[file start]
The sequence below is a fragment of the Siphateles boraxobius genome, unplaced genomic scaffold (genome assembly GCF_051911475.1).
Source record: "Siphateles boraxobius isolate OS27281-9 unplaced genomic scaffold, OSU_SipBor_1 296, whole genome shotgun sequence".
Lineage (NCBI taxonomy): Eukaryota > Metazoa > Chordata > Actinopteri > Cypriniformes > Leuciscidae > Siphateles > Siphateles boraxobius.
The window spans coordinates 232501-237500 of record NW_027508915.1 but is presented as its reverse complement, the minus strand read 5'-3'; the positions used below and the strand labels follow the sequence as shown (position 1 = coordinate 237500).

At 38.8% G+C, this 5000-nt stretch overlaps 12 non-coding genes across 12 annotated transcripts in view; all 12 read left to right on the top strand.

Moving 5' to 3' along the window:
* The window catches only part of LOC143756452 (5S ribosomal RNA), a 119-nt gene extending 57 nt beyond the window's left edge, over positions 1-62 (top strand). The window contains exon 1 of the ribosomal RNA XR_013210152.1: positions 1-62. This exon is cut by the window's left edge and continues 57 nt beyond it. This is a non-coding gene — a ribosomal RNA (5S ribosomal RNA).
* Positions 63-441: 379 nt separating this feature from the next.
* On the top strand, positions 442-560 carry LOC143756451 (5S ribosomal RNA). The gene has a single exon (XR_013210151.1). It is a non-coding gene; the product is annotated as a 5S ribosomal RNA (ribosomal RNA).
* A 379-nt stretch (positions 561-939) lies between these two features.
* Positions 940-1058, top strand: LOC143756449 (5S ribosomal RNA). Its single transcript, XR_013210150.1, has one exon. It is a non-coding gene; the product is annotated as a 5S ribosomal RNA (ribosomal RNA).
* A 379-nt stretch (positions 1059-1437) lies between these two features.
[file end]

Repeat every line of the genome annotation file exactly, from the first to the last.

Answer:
The sequence below is a fragment of the Siphateles boraxobius genome, unplaced genomic scaffold (genome assembly GCF_051911475.1).
Source record: "Siphateles boraxobius isolate OS27281-9 unplaced genomic scaffold, OSU_SipBor_1 296, whole genome shotgun sequence".
Lineage (NCBI taxonomy): Eukaryota > Metazoa > Chordata > Actinopteri > Cypriniformes > Leuciscidae > Siphateles > Siphateles boraxobius.
The window spans coordinates 232501-237500 of record NW_027508915.1 but is presented as its reverse complement, the minus strand read 5'-3'; the positions used below and the strand labels follow the sequence as shown (position 1 = coordinate 237500).

At 38.8% G+C, this 5000-nt stretch overlaps 12 non-coding genes across 12 annotated transcripts in view; all 12 read left to right on the top strand.

Moving 5' to 3' along the window:
* The window catches only part of LOC143756452 (5S ribosomal RNA), a 119-nt gene extending 57 nt beyond the window's left edge, over positions 1-62 (top strand). The window contains exon 1 of the ribosomal RNA XR_013210152.1: positions 1-62. This exon is cut by the window's left edge and continues 57 nt beyond it. This is a non-coding gene — a ribosomal RNA (5S ribosomal RNA).
* Positions 63-441: 379 nt separating this feature from the next.
* On the top strand, positions 442-560 carry LOC143756451 (5S ribosomal RNA). The gene has a single exon (XR_013210151.1). It is a non-coding gene; the product is annotated as a 5S ribosomal RNA (ribosomal RNA).
* A 379-nt stretch (positions 561-939) lies between these two features.
* Positions 940-1058, top strand: LOC143756449 (5S ribosomal RNA). Its single transcript, XR_013210150.1, has one exon. It is a non-coding gene; the product is annotated as a 5S ribosomal RNA (ribosomal RNA).
* A 379-nt stretch (positions 1059-1437) lies between these two features.